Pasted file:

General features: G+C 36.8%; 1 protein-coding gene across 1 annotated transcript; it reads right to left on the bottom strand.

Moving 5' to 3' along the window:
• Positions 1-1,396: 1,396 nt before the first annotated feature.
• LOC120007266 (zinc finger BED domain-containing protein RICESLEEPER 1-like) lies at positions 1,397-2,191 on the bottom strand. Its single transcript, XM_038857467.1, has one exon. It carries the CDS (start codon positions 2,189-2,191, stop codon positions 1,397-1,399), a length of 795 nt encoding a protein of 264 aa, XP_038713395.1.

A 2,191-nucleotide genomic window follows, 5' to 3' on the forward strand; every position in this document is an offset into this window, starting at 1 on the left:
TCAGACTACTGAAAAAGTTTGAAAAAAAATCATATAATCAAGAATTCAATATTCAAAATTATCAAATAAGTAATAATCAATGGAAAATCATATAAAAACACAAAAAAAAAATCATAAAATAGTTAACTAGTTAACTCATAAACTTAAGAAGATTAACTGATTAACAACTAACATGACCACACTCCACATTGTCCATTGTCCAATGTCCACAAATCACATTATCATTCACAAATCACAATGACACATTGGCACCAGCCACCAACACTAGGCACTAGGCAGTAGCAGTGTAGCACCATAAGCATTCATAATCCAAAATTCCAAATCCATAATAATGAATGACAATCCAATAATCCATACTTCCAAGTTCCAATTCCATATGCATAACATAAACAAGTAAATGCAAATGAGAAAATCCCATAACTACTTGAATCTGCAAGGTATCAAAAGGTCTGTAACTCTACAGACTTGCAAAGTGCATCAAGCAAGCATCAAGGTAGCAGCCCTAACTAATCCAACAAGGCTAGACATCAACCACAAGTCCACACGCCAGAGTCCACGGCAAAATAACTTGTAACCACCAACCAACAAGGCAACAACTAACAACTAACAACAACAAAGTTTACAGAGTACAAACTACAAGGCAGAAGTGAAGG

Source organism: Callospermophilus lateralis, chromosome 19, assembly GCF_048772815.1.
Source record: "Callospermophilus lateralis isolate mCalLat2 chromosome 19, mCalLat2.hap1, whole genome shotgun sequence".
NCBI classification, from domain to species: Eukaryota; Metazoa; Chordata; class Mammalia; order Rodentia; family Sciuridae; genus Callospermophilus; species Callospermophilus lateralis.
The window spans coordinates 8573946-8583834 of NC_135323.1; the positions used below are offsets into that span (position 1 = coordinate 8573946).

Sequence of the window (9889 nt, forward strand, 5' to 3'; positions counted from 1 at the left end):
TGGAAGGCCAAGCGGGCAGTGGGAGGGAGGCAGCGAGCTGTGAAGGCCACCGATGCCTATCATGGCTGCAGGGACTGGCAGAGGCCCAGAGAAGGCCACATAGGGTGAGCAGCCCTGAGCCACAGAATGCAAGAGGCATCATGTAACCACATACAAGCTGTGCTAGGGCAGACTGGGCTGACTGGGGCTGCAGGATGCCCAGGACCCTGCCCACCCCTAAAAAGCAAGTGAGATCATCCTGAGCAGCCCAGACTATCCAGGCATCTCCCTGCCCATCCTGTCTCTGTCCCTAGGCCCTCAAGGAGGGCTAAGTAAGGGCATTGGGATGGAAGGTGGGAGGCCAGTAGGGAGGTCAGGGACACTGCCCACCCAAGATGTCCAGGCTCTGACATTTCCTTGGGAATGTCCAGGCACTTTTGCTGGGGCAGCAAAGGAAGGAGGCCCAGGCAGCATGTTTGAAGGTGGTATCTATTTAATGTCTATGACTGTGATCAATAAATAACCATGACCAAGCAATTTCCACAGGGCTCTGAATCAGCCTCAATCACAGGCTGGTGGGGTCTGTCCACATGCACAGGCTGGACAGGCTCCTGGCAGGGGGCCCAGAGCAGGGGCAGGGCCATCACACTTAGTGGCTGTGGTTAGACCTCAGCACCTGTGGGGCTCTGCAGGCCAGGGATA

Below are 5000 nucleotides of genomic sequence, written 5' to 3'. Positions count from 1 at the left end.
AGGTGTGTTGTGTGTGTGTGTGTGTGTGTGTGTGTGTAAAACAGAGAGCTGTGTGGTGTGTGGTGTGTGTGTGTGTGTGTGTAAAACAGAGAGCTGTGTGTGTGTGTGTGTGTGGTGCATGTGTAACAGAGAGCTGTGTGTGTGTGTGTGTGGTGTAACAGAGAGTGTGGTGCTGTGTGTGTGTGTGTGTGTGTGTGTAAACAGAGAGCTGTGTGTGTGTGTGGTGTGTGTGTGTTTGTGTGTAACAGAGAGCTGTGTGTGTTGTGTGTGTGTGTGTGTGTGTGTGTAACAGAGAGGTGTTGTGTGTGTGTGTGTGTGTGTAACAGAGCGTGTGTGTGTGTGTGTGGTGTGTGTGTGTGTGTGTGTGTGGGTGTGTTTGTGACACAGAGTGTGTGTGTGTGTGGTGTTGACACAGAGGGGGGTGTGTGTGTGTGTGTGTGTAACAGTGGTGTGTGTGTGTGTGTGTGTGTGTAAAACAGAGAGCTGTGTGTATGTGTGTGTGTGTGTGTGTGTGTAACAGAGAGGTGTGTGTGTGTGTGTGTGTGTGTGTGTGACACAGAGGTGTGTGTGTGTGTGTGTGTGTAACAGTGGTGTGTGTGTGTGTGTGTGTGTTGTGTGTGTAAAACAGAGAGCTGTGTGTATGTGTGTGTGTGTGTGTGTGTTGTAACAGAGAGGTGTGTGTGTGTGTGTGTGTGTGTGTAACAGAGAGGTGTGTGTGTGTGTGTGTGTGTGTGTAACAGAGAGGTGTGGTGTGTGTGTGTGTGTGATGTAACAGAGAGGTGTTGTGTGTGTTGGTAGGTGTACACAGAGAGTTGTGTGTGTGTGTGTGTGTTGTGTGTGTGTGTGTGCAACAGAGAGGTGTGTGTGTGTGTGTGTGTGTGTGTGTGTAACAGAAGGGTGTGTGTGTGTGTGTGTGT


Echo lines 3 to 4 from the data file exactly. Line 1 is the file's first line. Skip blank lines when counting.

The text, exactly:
• Positions 1-1,396: 1,396 nt before the first annotated feature.
• LOC120007266 (zinc finger BED domain-containing protein RICESLEEPER 1-like) lies at positions 1,397-2,191 on the bottom strand. Its single transcript, XM_038857467.1, has one exon. It carries the CDS (start codon positions 2,189-2,191, stop codon positions 1,397-1,399), a length of 795 nt encoding a protein of 264 aa, XP_038713395.1.